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What recourse do service industry employees have against harassment?

Despite the emergence of the #MeToo movement, workplace harassment remains an ongoing issue. Unfortunately, those in the service industry working for tips may experience it first-hand more often than many other professions. It may involve behavior by managers, coworkers, or customers.

One recent example involves a bartender who quit after five days on the job, alleging that the supervisor of a restaurant 75 miles west of Tallahassee made inappropriate comments about breast size, groped her, and encouraged her to wear provocative clothes. When the bartender complained after three days, she was moved to waiting tables before quitting. A Florida court subsequently awarded the bartender $70,252.

Regardless of who does it, harassment can be a criminal activity, particularly if there is a threat of violence. The perpetrators’ behavior may also be a matter for the civil courts and a cash award.

Common examples of criminal harassment

Criminal harassment often targets a specific person, but it could be one or more actions.

  • It is behavior that intends to alarm, annoy, terrorize, or torment.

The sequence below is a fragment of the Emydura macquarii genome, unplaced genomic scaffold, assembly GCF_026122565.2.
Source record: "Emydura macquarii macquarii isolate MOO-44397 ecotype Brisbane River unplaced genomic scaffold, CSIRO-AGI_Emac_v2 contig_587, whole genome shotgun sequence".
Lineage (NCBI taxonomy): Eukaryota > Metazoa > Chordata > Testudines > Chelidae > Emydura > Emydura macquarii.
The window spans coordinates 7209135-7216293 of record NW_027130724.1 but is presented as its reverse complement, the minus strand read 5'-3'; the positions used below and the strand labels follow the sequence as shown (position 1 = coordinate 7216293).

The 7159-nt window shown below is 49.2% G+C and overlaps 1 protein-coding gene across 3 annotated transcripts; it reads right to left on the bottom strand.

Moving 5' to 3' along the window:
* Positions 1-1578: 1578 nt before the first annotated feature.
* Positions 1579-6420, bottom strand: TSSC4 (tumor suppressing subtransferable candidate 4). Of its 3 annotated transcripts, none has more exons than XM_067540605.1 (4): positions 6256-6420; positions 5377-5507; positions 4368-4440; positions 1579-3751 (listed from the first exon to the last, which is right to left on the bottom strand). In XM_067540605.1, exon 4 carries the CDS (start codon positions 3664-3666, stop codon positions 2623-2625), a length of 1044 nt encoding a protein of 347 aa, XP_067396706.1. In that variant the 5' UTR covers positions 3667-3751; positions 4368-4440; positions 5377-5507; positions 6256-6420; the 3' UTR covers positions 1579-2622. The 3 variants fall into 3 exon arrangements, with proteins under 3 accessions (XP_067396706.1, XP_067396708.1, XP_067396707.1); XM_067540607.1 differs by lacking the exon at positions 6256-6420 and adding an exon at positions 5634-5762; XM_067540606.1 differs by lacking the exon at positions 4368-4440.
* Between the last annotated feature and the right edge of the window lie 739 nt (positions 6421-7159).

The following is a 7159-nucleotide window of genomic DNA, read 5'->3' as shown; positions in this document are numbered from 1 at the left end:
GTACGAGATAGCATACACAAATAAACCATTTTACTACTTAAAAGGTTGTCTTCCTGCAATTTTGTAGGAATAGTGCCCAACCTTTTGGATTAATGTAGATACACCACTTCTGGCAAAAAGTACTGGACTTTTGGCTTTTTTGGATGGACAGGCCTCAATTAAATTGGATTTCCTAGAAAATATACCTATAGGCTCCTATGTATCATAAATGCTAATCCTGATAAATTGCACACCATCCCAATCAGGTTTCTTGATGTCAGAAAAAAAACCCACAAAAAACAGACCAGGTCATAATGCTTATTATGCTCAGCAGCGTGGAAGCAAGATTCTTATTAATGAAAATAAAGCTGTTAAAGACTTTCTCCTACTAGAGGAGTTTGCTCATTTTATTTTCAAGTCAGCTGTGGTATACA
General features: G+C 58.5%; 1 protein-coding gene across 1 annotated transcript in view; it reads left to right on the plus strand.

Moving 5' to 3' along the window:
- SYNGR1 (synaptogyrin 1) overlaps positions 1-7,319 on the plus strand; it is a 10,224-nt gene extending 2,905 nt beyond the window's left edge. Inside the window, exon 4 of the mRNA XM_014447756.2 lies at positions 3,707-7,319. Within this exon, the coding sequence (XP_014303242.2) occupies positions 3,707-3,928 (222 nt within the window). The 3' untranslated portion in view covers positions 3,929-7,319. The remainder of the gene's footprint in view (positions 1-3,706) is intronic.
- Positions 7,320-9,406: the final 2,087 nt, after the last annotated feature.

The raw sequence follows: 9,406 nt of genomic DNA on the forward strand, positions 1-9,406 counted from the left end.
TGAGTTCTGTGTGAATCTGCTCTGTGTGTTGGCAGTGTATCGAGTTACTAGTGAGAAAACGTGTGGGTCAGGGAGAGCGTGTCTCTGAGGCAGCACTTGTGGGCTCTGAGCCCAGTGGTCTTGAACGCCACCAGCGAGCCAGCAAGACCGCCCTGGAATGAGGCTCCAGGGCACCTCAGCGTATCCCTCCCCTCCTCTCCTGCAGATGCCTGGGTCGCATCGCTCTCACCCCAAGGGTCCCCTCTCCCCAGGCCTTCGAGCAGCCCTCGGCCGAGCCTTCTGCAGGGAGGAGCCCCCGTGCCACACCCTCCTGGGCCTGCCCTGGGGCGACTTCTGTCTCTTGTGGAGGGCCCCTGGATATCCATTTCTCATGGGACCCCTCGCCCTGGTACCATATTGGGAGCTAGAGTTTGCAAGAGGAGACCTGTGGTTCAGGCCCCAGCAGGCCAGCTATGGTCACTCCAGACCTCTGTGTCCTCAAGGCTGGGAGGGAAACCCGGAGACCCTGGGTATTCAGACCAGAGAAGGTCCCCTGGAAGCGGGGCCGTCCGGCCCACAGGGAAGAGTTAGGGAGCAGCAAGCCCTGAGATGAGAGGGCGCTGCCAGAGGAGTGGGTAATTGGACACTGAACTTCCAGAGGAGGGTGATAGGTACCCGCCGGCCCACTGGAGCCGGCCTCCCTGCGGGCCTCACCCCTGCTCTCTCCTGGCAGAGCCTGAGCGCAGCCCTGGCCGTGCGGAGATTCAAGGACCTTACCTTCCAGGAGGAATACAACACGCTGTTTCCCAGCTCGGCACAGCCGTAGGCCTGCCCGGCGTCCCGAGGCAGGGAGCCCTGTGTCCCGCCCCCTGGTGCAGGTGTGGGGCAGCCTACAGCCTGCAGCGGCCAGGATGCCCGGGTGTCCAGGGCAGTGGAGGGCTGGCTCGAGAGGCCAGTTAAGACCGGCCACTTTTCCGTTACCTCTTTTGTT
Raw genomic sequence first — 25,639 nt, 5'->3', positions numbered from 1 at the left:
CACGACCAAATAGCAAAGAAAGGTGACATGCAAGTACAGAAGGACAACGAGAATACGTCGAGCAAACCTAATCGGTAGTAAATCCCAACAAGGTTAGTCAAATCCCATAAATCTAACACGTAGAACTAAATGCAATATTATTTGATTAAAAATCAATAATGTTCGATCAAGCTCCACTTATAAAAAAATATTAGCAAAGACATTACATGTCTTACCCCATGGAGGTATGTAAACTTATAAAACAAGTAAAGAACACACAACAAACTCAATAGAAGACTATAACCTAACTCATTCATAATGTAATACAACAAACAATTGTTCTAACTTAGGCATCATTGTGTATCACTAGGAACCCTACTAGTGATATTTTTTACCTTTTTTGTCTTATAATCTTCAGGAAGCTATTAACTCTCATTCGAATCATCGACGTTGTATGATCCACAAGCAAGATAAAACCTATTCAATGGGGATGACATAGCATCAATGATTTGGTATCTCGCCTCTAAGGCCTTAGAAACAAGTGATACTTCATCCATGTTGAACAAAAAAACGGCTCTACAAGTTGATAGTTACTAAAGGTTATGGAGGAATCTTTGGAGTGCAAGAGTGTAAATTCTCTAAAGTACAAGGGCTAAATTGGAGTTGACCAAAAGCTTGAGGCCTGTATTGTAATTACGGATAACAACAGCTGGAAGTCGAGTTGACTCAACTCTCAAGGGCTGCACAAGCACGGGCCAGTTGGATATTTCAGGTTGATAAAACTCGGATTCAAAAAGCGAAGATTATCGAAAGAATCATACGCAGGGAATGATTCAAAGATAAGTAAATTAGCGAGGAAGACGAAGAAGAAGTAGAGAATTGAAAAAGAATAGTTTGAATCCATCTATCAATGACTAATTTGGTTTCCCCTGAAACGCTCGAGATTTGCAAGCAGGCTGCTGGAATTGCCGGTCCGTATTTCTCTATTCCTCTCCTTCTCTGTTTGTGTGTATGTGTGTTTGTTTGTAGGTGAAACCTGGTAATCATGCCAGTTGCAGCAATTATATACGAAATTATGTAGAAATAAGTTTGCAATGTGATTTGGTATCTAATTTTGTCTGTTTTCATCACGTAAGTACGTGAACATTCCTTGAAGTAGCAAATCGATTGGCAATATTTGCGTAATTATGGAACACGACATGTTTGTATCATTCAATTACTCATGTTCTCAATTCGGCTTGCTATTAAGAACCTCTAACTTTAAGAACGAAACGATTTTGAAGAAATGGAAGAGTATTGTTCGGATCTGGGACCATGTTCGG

• It creates a reasonable fear of the victim’s safety, the safety of their family, or their property (car, home, or other possessions).
  • It can be stalking where there are instances of following a person, sending unwanted texts, calling the victim, tracking their movements electronically, or showing up at their place of work.

Common examples of sexual harassment

Sometimes sexual harassment may involve criminal behavior. Still, like the above example, it often involves inappropriate behavior addressed by a civil suit. Typical behavior includes:

  • Inappropriate touching or sexual gestures
  • Sexualized comments about appearance
  • Requests for dates
  • Sending suggestive texts, notes or emails
  • Sharing inappropriate photos or videos that are sexual

Other types of harassment

There are other types of behavior that are inappropriate but not sexual. It can involve inappropriate comments about race, religious beliefs, or unflattering nicknames. It can be clothing with messages construed as offensive.

Addressing the problem

Victims can feel that they have no recourse in dealing with harmful interactions. If management is not the problem, the first step can be to notify management that the behavior is happening. They are legally obligated to provide a safe workplace free of all types of harassment. Suppose they act on the complaint, but the victim still faces the behavior. In that case, the victims can file a harassment claim with Equal Employment Opportunity Commission (EEOC) — they will need evidence of the behavior, including the offender’s refusal to stop. It is helpful to make detailed notes involving the behavior and when it occurred.

The victim can also file a lawsuit against the employer, as the bartender did, for acting inappropriately and failing to maintain a safe workplace.

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